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Public HS principal to valedictorian: Mentioning your Christian faith in graduation speech is 'not appropriate.' But valedictorian is fighting back.
Photo by Robert Alexander/Getty Images (left); Photo by Scott Olson/Getty Images (right)

Public HS principal to valedictorian: Mentioning your Christian faith in graduation speech is 'not appropriate.' But valedictorian is fighting back.

A Michigan public high school principal is getting called out by a legal firm after telling one of the valedictorians that mentioning her Christian faith in her graduation speech is "not appropriate."

What are the details?

According to First Liberty, one section of the speech Elizabeth Turner prepared for Hillsdale High School's graduation ceremony next Thursday noted that "for me, my future hope is found in my relationship with Christ. By trusting in him and choosing to live a life dedicated to bringing his kingdom glory, I can be confident that I am living a life with purpose and meaning. My identity is found by what God says and who I want to become is laid out in scripture."

The legal firm said the school's principal, Amy Goldsmith, reacted by highlighting that paragraph, along with a second, and telling Turner that "you are representing the school in the speech, not using the podium as your public forum. We need to be mindful about the inclusion of religious aspects. These are your strong beliefs, but they are not appropriate for a speech in a school public setting. I know this will frustrate you, but we have to be mindful of it."

Image source: First Liberty

What happened next?

Apparently Turner got in touch with First Liberty, because the law firm said it sent a letter to Goldsmith informing her that she's "violating federal law, which permits private religious speech at school events, and demanding that she allow Elizabeth to reference her faith."

First Liberty also said that student graduation speeches constitute private speech, not government speech, and private speech is not subject to the Establishment Clause. The law firm added that Turner's statements "do not transform into government speech simply because they are delivered in a public setting or to a public audience."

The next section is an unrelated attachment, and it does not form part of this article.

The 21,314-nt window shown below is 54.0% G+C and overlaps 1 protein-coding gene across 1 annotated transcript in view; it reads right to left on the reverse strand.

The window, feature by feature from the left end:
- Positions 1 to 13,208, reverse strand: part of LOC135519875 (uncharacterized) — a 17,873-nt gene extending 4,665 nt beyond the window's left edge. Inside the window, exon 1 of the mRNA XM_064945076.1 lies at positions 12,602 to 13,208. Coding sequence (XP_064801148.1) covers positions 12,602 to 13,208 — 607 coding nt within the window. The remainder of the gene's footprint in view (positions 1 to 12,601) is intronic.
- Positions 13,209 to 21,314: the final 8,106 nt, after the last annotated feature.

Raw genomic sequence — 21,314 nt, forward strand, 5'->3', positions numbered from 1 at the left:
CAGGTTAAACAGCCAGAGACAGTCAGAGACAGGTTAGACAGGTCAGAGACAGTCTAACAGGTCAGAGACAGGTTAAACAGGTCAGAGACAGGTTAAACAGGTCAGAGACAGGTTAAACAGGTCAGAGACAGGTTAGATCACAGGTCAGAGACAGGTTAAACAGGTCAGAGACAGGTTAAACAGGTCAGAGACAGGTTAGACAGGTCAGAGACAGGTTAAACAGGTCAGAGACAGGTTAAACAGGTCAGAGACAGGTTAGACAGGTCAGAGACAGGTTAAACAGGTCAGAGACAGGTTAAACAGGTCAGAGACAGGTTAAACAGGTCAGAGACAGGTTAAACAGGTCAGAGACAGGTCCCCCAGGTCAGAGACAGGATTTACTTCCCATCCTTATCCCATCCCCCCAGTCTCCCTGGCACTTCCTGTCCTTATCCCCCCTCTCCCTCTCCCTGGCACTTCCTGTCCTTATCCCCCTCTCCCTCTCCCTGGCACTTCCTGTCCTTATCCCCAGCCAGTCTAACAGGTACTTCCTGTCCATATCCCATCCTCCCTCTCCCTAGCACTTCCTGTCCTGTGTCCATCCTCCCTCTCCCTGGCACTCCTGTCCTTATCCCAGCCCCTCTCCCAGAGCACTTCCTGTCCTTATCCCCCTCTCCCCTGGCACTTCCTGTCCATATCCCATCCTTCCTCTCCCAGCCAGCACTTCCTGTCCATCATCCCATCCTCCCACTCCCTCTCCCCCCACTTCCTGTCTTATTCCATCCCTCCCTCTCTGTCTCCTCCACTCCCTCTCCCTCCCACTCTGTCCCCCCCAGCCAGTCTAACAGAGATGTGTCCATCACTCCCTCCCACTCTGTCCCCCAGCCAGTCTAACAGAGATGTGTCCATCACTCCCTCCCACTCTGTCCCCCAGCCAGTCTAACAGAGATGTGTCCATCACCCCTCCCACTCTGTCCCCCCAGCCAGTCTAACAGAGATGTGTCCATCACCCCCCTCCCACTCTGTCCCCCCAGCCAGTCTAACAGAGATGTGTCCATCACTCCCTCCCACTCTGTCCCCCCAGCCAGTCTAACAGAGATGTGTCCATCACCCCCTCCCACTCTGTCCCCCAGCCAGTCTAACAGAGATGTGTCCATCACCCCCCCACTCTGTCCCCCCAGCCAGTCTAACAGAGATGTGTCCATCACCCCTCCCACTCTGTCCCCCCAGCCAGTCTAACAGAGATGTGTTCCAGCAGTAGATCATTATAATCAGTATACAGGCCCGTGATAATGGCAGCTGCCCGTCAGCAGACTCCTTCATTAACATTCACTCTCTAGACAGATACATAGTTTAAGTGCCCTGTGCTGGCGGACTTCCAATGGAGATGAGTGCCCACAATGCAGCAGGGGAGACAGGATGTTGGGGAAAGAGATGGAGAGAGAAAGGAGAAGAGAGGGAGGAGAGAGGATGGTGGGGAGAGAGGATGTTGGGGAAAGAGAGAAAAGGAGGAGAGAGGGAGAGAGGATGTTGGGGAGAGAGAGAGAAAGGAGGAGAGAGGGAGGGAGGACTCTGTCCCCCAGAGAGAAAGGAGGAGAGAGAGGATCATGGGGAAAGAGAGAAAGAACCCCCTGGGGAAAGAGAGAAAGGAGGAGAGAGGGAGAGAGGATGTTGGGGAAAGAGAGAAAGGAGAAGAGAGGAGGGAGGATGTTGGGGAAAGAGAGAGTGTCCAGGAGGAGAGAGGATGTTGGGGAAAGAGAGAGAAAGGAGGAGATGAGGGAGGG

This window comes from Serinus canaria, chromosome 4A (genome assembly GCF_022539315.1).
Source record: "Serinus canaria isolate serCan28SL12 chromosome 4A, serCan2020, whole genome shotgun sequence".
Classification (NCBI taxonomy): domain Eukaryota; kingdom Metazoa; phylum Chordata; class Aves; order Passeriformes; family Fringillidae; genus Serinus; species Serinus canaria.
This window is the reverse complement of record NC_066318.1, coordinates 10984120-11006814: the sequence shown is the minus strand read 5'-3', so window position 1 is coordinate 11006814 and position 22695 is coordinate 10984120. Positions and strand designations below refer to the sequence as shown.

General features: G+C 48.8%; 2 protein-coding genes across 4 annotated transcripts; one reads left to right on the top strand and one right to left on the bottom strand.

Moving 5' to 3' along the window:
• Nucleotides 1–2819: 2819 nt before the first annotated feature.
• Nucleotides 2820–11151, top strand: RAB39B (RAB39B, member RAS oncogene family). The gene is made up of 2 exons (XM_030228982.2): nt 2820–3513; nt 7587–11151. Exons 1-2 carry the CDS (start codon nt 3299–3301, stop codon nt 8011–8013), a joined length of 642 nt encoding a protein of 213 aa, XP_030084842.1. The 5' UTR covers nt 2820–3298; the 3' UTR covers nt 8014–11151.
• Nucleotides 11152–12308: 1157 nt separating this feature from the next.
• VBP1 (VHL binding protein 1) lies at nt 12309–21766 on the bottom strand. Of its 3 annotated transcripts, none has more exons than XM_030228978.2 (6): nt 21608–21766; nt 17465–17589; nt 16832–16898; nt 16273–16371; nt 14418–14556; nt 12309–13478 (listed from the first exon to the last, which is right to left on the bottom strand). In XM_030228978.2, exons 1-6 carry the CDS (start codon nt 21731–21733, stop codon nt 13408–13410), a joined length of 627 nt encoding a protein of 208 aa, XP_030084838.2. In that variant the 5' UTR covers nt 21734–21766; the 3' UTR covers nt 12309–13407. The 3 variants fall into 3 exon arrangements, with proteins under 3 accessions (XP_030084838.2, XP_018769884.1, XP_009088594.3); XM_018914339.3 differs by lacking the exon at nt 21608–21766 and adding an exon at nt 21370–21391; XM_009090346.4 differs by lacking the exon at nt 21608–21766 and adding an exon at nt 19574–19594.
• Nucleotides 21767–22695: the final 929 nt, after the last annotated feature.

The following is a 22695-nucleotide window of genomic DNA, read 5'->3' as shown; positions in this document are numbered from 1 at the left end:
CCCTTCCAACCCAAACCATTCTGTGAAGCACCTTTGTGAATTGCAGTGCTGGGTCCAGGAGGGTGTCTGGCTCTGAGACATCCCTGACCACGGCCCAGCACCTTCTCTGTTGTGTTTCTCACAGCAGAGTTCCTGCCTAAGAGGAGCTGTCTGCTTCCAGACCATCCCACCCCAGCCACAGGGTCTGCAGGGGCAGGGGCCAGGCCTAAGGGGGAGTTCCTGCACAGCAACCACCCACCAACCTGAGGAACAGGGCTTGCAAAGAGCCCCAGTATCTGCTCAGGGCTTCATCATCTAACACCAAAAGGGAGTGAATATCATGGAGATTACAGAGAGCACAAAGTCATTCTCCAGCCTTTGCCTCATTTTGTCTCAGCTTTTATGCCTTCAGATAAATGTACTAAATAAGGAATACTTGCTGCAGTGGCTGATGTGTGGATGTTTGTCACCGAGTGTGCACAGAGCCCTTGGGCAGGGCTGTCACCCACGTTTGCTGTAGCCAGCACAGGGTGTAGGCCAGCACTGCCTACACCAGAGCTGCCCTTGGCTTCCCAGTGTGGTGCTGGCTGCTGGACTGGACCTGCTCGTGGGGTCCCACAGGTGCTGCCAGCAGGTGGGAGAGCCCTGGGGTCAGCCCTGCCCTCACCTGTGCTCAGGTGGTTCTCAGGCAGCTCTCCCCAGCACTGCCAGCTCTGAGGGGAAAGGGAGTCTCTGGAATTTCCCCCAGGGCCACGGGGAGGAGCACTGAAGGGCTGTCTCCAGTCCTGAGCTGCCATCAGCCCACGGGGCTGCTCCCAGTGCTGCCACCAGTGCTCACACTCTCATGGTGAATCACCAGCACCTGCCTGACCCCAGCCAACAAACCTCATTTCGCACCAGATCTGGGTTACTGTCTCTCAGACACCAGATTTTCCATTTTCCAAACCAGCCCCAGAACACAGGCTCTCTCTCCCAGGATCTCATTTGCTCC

The letter concludes by requesting that Goldsmith "allow Elizabeth Turner to express her private religious beliefs at the graduation ceremony on June 6, 2021. Please confirm that you agree to our request by Friday, May 28, 2021 at 5PM."

Anything else?

According to another document from First Liberty, Turner emailed Goldsmith regarding her requested changes and said "unfortunately I don't think I would be able to deliver a genuine speech under those circumstances. I don't agree that we should avoid the topic of tragedy and death because that is part of everyone's future. I understand what you are saying, but for me, this is a time for my peers and I to elevate our lives and to choose how we want to live since we're not promised tomorrow, and I don't want to write a speech that won't be meaningful just to check off the box. I believe it is celebratory to call people to a life of purpose and meaning and a call to action to live a life well. For me, my personal future relies on my faith, and I also want the freedom to be able to address that in my speech if the opportunity arises."

Fox News reported that Goldsmith did not respond to multiple requests for comment.

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Dave Urbanski

Dave Urbanski

Sr. Editor, News

Dave Urbanski is a senior editor for Blaze News and has been writing for Blaze News since 2013. He has also been a newspaper reporter, a magazine editor, and a book editor. He resides in New Jersey. You can reach him at durbanski@blazemedia.com.
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